A two-edged sword of reconciliation and betrayal, Chinook Jargon (aka Wawa) arose at the interface of “Indian” and “White” societies in the Pacific Northwest. Wawa’s sources lie first in the language of the Chinookans who lived along the lower Columbia River, but also with the Nootkans of the outer coast of Vancouver Island. With the arrival of the fur trade, the French voyageurs provided additional vocabulary and cultural practices. Over the next decades, ensuing epidemics and the Oregon Trail transformed the Chinookans and their homeland, and Wawa became a diaspora language in which many communities seek some trace of their past. A previously unpublished glossary of Wawa circa 1825 is included as an appendix to this volume.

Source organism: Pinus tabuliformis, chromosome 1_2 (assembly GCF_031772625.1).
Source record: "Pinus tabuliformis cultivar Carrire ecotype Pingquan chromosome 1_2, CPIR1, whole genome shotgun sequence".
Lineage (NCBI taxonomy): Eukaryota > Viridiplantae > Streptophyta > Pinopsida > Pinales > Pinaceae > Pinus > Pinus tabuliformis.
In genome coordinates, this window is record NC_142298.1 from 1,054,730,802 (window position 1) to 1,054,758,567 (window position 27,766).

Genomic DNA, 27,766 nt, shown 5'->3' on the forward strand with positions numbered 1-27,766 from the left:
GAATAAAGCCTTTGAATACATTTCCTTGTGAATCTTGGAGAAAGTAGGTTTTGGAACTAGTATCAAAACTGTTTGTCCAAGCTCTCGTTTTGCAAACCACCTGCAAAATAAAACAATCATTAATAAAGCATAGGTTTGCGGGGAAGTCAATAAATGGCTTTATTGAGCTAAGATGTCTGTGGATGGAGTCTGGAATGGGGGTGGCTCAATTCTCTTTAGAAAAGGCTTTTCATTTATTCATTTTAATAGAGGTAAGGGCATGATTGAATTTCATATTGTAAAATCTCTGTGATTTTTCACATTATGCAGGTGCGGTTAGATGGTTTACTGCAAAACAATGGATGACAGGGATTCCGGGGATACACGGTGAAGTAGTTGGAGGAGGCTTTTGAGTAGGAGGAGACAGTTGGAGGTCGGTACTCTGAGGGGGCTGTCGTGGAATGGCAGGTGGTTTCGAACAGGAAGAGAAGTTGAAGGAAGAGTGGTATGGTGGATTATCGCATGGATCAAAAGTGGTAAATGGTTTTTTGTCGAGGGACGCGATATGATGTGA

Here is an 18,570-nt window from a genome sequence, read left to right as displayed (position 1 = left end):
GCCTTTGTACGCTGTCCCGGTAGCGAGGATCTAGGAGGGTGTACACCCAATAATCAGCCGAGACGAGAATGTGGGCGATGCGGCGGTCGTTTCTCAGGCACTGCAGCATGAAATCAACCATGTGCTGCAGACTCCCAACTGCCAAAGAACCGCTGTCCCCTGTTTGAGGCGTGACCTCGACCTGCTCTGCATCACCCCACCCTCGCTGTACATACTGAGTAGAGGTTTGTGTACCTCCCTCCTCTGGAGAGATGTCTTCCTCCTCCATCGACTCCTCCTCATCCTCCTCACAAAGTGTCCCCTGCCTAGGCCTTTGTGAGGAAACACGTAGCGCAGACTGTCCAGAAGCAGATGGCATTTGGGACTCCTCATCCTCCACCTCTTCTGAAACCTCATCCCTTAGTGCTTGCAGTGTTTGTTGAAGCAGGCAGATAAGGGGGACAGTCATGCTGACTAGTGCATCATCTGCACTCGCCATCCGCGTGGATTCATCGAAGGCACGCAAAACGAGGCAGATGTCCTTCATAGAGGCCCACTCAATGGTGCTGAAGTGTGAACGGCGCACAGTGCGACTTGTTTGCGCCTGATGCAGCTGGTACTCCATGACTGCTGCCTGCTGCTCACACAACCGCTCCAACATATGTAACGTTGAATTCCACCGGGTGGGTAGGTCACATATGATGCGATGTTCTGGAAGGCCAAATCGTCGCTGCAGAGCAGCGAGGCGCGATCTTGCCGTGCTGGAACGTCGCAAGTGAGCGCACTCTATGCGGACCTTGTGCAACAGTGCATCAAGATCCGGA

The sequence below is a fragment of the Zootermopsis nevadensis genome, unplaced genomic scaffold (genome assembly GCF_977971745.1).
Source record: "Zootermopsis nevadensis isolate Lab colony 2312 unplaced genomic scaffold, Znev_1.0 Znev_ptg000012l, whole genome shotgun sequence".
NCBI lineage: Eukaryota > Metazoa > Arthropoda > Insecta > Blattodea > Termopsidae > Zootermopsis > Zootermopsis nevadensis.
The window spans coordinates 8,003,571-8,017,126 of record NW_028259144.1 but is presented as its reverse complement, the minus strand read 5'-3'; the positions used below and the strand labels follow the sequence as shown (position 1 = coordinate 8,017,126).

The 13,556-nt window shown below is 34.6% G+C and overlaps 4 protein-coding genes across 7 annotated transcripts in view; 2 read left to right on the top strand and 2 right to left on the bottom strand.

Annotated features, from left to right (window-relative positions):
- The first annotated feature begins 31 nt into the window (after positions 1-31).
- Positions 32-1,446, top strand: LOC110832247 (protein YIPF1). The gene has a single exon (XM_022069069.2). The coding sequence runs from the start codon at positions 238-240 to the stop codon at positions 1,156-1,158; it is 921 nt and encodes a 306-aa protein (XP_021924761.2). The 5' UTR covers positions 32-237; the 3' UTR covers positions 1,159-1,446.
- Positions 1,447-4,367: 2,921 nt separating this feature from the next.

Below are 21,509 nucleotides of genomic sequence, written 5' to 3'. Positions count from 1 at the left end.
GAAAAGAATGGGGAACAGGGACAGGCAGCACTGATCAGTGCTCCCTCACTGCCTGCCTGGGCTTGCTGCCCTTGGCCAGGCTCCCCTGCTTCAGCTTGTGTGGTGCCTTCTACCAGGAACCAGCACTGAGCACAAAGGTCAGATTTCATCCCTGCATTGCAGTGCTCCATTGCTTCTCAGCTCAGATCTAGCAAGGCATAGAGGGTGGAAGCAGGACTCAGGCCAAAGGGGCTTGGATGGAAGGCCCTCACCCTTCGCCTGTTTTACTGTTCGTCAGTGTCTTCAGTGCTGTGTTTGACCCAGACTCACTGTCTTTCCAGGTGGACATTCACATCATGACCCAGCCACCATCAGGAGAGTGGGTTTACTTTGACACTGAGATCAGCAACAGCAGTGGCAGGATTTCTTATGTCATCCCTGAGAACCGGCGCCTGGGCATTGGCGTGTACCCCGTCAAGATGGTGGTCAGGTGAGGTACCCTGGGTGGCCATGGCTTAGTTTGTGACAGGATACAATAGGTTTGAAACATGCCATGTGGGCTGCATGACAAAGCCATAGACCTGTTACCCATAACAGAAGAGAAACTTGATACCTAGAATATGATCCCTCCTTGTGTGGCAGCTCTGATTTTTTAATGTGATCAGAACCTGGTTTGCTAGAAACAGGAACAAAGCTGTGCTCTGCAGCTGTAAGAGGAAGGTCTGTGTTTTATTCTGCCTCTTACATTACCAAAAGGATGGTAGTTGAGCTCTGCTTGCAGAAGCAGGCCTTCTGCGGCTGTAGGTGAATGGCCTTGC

A Note on Orthography
1 The Nootka Jargon
2 Pidgin Chinook
3 Approximations at Astoria
4 The Hothouse of Fort Vancouver
5 Waves of Wawa
Appendix – Manuscript 195: A partially Annotated Early Glossary of Chinook Jargon